More than half of England's volunteer centres report cuts this year

Justin Davis Smith of Volunteering England says research suggests that funding does not match the rhetoric

Justin Davis Smith
Justin Davis Smith

More than half of volunteer centres in England that receive funding from local government have had it cut for the current year, according to a survey by Volunteering England, Navca and the Institute for Volunteering Research.

The survey, carried out last month, found that 86 per cent of the 178 respondents received funding from local government for volunteering services.

Of those, 52 per cent reported that their funding had been cut compared from the levels of the previous year. The average amount lost was about 25 per cent, researchers found, and the median amount was 20 per cent. The largest cut in funding was 80 per cent.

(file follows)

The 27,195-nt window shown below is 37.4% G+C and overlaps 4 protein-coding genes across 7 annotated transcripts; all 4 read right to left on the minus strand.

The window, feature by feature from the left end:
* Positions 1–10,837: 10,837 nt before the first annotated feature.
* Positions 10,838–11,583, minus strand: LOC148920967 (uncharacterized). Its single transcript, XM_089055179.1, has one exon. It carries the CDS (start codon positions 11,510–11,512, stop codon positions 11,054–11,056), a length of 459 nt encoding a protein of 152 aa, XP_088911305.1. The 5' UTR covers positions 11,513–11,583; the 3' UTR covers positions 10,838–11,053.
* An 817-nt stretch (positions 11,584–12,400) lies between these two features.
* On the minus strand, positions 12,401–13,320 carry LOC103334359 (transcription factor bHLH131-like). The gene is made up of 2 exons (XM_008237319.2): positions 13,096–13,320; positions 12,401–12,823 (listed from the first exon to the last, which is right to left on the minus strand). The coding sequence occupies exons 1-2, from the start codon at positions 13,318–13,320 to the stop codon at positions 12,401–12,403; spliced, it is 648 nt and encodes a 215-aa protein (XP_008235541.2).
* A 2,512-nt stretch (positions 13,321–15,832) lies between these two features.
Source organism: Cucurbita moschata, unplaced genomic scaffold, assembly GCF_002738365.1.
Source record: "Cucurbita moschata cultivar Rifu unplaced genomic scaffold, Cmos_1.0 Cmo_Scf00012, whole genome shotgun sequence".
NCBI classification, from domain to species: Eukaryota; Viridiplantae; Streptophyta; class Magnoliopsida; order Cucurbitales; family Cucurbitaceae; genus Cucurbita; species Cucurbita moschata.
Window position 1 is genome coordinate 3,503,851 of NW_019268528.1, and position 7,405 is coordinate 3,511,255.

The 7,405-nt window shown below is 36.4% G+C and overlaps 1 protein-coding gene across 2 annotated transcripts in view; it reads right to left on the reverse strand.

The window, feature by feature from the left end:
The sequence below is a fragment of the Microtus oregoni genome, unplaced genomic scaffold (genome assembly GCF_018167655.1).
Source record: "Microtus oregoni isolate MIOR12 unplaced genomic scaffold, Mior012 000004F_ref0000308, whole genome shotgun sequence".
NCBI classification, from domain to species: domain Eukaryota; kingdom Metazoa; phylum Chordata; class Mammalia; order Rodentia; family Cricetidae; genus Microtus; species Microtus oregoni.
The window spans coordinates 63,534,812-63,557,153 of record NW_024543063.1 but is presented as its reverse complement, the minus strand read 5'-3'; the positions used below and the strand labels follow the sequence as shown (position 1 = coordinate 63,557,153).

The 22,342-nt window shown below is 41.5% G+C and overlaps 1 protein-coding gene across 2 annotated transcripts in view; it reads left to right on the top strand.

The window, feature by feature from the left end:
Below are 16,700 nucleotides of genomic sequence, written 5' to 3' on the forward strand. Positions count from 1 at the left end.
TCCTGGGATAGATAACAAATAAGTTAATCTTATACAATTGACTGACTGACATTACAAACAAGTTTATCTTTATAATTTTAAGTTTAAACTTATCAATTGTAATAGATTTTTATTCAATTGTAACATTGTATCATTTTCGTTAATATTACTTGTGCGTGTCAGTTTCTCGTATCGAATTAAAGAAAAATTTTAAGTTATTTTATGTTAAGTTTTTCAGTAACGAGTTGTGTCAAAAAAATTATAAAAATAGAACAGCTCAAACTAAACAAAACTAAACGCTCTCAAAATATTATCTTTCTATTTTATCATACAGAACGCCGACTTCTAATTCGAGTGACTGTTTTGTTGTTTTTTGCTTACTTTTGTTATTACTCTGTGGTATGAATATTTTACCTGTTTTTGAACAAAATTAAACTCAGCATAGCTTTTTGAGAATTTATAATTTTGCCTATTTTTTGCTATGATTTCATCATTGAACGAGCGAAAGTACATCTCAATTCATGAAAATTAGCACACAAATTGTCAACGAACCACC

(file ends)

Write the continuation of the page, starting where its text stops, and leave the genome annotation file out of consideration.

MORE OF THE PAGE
Of the remainder, 42 per cent received the same amount, and 5 per cent reported an increase.

Justin Davis Smith, chief executive of Volunteering England, said: "This is further evidence that the funding does not match the rhetoric at a time when volunteering is higher than ever on the political agenda.

"Even though the majority of volunteer centres are introducing new revenue-raising activities to ensure they are sustainable, they face an increasingly difficult challenge to meet the public and political demand for their services."

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